Why Do the US and the Commonwealth View “Lecturers” Differently?

by Kevin Jon Heller

There has been an interesting debate going on at Slate.com about whether Obama is padding his resume by referring to himself as a “law professor,” even though he was formally a “senior lecturer” at the University of Chicago law school. I think the debate is rather silly myself, for the reasons Tim Wu discusses here. Nevertheless, the debate rekindled my curiousity about why the title “lecturer” has such a different meaning in the US than it does in the commonwealth. In the US, a lecturer is someone who does not have a permanent tenure-track position and thus primarily (if not exclusively) teaches. In the commonwealth, by contrast, that person would normally be called a “tutor,” while a person who has a permanent tenure-track position would be called a “lecturer” and a person who has the commonwealth equivalent of tenure would be called a “senior lecturer.” In other words, a lecturer generally equals an assistant professor, while a senior lecturer generally equals a tenured associate professor.

Here is what I would like to know: when and why did US law schools reduce the status of lecturers and senior lecturers? I’m very curious — and not just because, as a senior lecturer, I hate having to explain what the rank means to US law professors…

Readers?

http://opiniojuris.org/2008/03/27/why-do-the-us-and-the-commonwealth-view-lecturers-differently/

4 Responses

  1. Maybe it’s about the kind of false egalitarianism you sometimes see in countries like the US (or Australia, my native country, for that matter). In Australia, law academics will progress through lecturer, senior lecturer, associate professor, professor. Professor usually means ‘has at least some grey hair and has worked in the field for years’. That is, it’s a very senior position – the highest you get to.

    In the US you have that collapse of the categories – tenured people are professors, aren’t they? But then that ends up being not quite enough of a differentiation (titles are important means to make people feel like they’re progressing). So you reintroduce some of the titles, but now they definitely have a lower status.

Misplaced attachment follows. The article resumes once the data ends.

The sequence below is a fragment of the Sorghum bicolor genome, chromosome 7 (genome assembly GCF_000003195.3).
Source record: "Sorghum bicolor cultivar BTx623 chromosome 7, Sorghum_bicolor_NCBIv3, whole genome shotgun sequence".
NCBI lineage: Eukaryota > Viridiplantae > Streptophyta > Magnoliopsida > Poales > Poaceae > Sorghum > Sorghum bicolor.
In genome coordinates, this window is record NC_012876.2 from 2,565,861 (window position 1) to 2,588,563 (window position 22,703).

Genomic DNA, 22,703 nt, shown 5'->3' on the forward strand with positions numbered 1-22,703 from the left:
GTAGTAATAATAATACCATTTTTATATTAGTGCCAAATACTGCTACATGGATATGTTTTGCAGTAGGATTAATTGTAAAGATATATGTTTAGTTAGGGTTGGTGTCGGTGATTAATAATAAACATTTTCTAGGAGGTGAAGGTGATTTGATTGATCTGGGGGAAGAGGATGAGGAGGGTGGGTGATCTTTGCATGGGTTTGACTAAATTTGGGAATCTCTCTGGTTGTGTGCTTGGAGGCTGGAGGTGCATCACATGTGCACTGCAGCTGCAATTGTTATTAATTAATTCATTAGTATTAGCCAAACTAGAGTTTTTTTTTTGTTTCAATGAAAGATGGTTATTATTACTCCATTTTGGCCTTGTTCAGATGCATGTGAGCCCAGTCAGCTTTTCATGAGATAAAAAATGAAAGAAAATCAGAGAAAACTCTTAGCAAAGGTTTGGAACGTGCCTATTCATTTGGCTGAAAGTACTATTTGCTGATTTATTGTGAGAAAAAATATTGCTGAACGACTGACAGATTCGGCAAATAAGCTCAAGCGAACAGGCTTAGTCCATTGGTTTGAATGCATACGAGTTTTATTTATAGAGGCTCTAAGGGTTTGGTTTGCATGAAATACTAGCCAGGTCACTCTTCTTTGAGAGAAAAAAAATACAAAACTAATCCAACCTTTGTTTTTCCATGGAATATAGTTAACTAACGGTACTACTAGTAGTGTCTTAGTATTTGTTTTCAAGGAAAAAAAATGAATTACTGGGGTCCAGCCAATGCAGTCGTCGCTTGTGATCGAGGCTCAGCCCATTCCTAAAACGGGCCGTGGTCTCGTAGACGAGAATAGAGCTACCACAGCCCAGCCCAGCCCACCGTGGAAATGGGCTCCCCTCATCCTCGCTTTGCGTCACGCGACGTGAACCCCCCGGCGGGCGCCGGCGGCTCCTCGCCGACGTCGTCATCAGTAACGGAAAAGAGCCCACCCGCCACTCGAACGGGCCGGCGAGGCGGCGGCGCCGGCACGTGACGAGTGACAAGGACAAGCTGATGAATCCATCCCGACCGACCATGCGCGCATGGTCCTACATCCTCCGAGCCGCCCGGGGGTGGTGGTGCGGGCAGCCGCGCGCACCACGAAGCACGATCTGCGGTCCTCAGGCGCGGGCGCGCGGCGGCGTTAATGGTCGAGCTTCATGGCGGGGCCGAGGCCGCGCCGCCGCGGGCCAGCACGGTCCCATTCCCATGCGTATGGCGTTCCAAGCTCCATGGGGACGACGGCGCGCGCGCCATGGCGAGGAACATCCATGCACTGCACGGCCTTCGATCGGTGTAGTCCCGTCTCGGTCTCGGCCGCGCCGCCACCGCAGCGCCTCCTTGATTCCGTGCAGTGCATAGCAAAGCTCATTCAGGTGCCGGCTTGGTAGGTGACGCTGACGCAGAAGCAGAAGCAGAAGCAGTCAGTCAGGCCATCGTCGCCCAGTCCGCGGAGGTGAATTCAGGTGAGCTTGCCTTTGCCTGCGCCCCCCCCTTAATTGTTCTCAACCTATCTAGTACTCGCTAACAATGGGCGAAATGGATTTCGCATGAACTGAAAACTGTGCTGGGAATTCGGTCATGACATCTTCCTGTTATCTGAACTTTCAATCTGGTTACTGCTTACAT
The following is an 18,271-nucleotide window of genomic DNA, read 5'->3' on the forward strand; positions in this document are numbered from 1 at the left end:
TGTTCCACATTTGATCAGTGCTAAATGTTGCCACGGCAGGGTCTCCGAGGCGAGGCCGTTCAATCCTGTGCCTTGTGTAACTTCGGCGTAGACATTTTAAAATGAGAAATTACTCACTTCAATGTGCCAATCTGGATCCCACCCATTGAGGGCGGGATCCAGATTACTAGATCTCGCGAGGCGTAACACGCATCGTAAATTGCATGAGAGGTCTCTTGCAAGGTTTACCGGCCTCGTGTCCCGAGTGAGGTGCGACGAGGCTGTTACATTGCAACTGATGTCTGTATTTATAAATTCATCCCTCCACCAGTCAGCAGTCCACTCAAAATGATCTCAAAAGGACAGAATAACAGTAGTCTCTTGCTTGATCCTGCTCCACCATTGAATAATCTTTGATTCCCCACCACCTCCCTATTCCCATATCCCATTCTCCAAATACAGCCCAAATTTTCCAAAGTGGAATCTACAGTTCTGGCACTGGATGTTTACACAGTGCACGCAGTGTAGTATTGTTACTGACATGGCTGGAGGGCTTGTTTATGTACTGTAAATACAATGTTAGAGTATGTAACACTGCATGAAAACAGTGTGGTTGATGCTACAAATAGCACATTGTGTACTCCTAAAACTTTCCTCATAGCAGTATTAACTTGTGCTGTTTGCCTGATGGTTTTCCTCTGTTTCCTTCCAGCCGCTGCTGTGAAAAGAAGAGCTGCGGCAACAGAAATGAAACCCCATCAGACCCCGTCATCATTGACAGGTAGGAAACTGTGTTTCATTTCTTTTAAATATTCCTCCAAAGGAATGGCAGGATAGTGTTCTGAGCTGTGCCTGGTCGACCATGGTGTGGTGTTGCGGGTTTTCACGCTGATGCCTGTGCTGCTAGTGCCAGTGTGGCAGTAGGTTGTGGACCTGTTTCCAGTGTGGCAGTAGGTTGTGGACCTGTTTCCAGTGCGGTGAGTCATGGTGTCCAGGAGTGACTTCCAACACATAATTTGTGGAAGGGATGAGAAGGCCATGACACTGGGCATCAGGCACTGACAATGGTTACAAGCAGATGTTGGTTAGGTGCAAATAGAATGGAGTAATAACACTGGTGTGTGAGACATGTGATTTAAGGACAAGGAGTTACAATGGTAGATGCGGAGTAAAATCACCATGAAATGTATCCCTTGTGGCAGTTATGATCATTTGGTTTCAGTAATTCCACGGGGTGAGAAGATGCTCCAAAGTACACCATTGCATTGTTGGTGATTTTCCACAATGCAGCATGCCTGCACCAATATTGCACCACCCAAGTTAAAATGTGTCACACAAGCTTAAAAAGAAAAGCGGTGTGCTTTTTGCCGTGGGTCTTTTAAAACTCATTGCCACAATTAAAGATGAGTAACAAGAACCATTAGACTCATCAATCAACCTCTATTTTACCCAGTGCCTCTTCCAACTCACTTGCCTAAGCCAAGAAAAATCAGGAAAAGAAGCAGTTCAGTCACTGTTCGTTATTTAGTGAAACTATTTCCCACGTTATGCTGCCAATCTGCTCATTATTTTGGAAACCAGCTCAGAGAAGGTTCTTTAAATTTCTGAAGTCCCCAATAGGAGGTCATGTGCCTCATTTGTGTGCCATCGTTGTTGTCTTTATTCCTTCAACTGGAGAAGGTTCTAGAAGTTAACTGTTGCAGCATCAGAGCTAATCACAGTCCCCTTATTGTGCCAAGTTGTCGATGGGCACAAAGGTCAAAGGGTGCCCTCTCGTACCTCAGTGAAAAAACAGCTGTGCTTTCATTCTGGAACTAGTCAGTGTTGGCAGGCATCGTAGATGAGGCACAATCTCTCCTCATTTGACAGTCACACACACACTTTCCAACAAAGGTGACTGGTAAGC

Just speculation.

  2. Kimberlee,

    I think you’re right, at least to an extent. The only bad thing about moving from Georgia to Auckland is that no one calls me “professor” any more — and won’t for a long time…

  3. Although outside the legal profession, I have the opposite problem: I get called “professor” and I’m not one (although my beard is predominantly grey, and the hair on the top of my head is aspiring to same), nor am I a “lecturer,” rather, I’m an “adjunct instructor.” I ask my students to call me “Mr. O’Donnell,” which is much better than “Bro” or “Dude” or even “Patrick.” And I happen to be in a permanent state of denial or delusion, believing in a presumptive egalitarianism, for I don’t give a shit if someone is a professor, lecturer, teacher, what have you: what matters is competence, integrity, self-respect, dedication, the embodiment of values, a connection between word and deed, a sense of compassion, a love of the common good, and so on.

  4. Kevin, you ask for readers’ comments. Well, I am a reader, which in the UK fits between senior lecturer and professor (although readers are on the same pay scale as SLs). Does it matter that no-one outside UK academia knows what a reader is? Not to me. I’d rather be judged by other criteria. More signifcant, however, is that the various titles in different national systems are only roughly equivalent. Tenure, for example, doesn’t exist in the UK.

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